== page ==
Public meetings are an Alice Springs ritual that is as enduring as it is futile, especially when it takes place at a time when people who have jobs are at work, and kids are at school, as it was the case yesterday morning.
Yet these talkfests keep happening, only for most of the passionately held views, usually well argued, to be blithely ignored by the high and mighty.
As speaker Gloria Hancock put it yesterday, answering her own rhetorical question, what have we achieved in almost half a century discussing alcohol abuse and crime? “Nothing, absolutely nothing.”
She was later booed by Aboriginal people in the room when she called for measures to reduce alcohol availability to Indigenous people.
The 120 retirees, public servants, politicins and NGO staffers packing the Andy McNeill room were invited by Senator and Federal Indigenous Affairs Minister Nigel Scullion to get it off their chests, again, especially about “kids who are mucking about, and there are a lot of them, engaged in anti-social behaviour, which puts them often in harm’s way … whether it’s the rock throwing and some of the other behaviour”.
This was a chance of addressing the four levels of government, said Senator Scullion (Commonwealth Government).
Four? He included the native title organisation Lhere Artepe, wracked by ongoing internal strife and not usually a prominent participant in public affairs, represented at the meeting by CEO Robert Campbell.
Then there were NT Families Minister Dale Wakefield (NT Government) and Mayor Damien Ryan (Town Council).
But far from giving an account of what they may have achieved for the public in the recent past, the four at the front table did a great deal of nodding and uttering bland assurances: “All working together towards a common goal … as a town” (Mr Campbell, suggesting the formation of yet another committee); “we need to get to the decision part” of all these conversations (Minister Wakefield); “yes, we can all work together … but it needs to be with the financial assistance of both the Territory and Federal governments” (Mayor Ryan).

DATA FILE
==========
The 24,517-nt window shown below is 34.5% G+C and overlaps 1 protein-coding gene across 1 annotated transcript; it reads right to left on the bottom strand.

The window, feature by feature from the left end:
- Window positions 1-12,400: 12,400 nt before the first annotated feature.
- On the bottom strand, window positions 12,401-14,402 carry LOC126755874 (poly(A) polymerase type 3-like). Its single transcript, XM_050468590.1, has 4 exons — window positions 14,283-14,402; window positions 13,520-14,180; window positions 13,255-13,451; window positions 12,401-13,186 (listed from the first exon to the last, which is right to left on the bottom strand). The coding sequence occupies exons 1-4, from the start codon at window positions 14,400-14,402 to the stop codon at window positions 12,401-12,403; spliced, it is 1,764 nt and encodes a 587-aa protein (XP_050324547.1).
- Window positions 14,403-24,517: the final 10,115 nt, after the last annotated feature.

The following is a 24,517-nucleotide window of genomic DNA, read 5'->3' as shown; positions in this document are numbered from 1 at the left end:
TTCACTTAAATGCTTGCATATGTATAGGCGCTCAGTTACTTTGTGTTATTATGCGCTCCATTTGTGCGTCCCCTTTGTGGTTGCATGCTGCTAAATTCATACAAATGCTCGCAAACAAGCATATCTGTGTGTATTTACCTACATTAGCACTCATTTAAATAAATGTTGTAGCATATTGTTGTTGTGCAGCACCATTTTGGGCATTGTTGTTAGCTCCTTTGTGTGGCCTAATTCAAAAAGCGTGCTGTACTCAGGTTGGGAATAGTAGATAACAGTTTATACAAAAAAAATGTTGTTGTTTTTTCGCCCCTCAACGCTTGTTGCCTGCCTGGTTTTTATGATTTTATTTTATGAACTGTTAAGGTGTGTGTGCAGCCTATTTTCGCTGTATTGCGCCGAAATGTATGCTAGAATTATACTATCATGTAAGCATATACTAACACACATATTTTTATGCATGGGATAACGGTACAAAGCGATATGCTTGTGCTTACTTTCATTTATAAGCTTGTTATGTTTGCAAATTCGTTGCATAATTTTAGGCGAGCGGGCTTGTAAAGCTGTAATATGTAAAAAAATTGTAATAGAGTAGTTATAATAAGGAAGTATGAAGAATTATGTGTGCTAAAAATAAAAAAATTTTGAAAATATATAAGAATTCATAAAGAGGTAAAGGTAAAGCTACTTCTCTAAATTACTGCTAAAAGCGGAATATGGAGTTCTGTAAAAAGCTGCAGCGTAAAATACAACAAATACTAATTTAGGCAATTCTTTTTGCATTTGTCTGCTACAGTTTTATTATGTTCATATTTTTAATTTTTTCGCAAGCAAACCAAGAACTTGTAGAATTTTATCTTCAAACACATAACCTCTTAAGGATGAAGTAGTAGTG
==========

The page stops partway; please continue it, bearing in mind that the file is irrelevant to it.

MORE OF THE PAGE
Policing, especially “cops at bottleshops” (POSIs) came up throughout the meeting, plus bolstering manpower – public service and NGOs – for dealing with kids.
Town Councillor Glen Auricht: More case workers are needed; early intervention and referrals can be achieved by community police officers.
Minister Wakefield agreed – money has been doubled for staff including outreach workers and carers for kids on bail; there will be more licensing inspectors and cops.
Independent Member for Araluen Robyn Lambley said she is “sick of talking to Dale” as “the rivers of grog are flowing freely” as a consequence of POSIs being intermittent. It will take six months until the police auxiliaries will come on stream to man the POSIs.
Senator Scullion said he’d spoken to the Chief Minister, POSIs have had “a remarkable impact” and we need to hang on to them. This is “beyond politics”. In Tennant Creek the temporary absence of POSIs “had an immediate and direct effect”. 30 police officers sent to Tennant Creek will come back to Alice and there needs to be a “seamless transfer to police auxiliaries”.
Ms Wakefield: People in Tennant Creek claim restrictions do not go far enough. Four-litre casks are “coming in over the border”. Some licensees are not working within licence conditions. “We need to be brave enough to make the hard decisions.” She said a liquor licence costs $200 – less than a permit to be a social worker.
Donna Ah Chee and John Boffa, from Congress, were adamant that the POSIs must stay, without time gaps, which Dr Boffa termed “lock down”, in compliance with the Riley Report.